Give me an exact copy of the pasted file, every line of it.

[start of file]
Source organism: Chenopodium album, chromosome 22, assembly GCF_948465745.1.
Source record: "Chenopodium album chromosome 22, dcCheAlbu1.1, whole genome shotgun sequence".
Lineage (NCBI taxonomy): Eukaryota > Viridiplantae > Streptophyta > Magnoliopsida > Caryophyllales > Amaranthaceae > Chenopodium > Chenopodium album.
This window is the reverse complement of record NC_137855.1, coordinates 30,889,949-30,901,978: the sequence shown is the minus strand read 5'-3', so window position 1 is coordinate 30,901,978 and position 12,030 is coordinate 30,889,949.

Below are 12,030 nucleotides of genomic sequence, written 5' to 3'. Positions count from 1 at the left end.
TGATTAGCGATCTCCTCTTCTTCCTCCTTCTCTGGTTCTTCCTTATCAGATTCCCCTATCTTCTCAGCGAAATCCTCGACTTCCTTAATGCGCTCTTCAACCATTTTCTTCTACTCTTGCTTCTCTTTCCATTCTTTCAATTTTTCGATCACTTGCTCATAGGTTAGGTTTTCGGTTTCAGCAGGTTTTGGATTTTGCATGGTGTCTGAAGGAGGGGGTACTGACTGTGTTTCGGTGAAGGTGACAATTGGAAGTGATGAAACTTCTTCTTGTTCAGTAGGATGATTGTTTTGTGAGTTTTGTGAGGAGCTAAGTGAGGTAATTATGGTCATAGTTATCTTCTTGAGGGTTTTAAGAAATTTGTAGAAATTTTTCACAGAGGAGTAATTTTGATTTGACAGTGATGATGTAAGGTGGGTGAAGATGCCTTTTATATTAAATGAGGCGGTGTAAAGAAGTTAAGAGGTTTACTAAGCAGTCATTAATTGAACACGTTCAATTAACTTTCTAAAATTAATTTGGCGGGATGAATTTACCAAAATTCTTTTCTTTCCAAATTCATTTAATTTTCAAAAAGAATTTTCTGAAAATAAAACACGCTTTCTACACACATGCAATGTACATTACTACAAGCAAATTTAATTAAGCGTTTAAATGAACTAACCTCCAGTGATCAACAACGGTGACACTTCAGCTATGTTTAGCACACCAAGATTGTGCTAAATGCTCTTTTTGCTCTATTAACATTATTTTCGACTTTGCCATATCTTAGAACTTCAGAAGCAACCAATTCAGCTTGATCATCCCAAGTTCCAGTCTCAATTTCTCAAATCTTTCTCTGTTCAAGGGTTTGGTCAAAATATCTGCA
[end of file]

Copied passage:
Source organism: Chenopodium album, chromosome 22, assembly GCF_948465745.1.
Source record: "Chenopodium album chromosome 22, dcCheAlbu1.1, whole genome shotgun sequence".
Lineage (NCBI taxonomy): Eukaryota > Viridiplantae > Streptophyta > Magnoliopsida > Caryophyllales > Amaranthaceae > Chenopodium > Chenopodium album.
This window is the reverse complement of record NC_137855.1, coordinates 30,889,949-30,901,978: the sequence shown is the minus strand read 5'-3', so window position 1 is coordinate 30,901,978 and position 12,030 is coordinate 30,889,949.

Below are 12,030 nucleotides of genomic sequence, written 5' to 3'. Positions count from 1 at the left end.
TGATTAGCGATCTCCTCTTCTTCCTCCTTCTCTGGTTCTTCCTTATCAGATTCCCCTATCTTCTCAGCGAAATCCTCGACTTCCTTAATGCGCTCTTCAACCATTTTCTTCTACTCTTGCTTCTCTTTCCATTCTTTCAATTTTTCGATCACTTGCTCATAGGTTAGGTTTTCGGTTTCAGCAGGTTTTGGATTTTGCATGGTGTCTGAAGGAGGGGGTACTGACTGTGTTTCGGTGAAGGTGACAATTGGAAGTGATGAAACTTCTTCTTGTTCAGTAGGATGATTGTTTTGTGAGTTTTGTGAGGAGCTAAGTGAGGTAATTATGGTCATAGTTATCTTCTTGAGGGTTTTAAGAAATTTGTAGAAATTTTTCACAGAGGAGTAATTTTGATTTGACAGTGATGATGTAAGGTGGGTGAAGATGCCTTTTATATTAAATGAGGCGGTGTAAAGAAGTTAAGAGGTTTACTAAGCAGTCATTAATTGAACACGTTCAATTAACTTTCTAAAATTAATTTGGCGGGATGAATTTACCAAAATTCTTTTCTTTCCAAATTCATTTAATTTTCAAAAAGAATTTTCTGAAAATAAAACACGCTTTCTACACACATGCAATGTACATTACTACAAGCAAATTTAATTAAGCGTTTAAATGAACTAACCTCCAGTGATCAACAACGGTGACACTTCAGCTATGTTTAGCACACCAAGATTGTGCTAAATGCTCTTTTTGCTCTATTAACATTATTTTCGACTTTGCCATATCTTAGAACTTCAGAAGCAACCAATTCAGCTTGATCATCCCAAGTTCCAGTCTCAATTTCTCAAATCTTTCTCTGTTCAAGGGTTTGGTCAAAATATCTGCA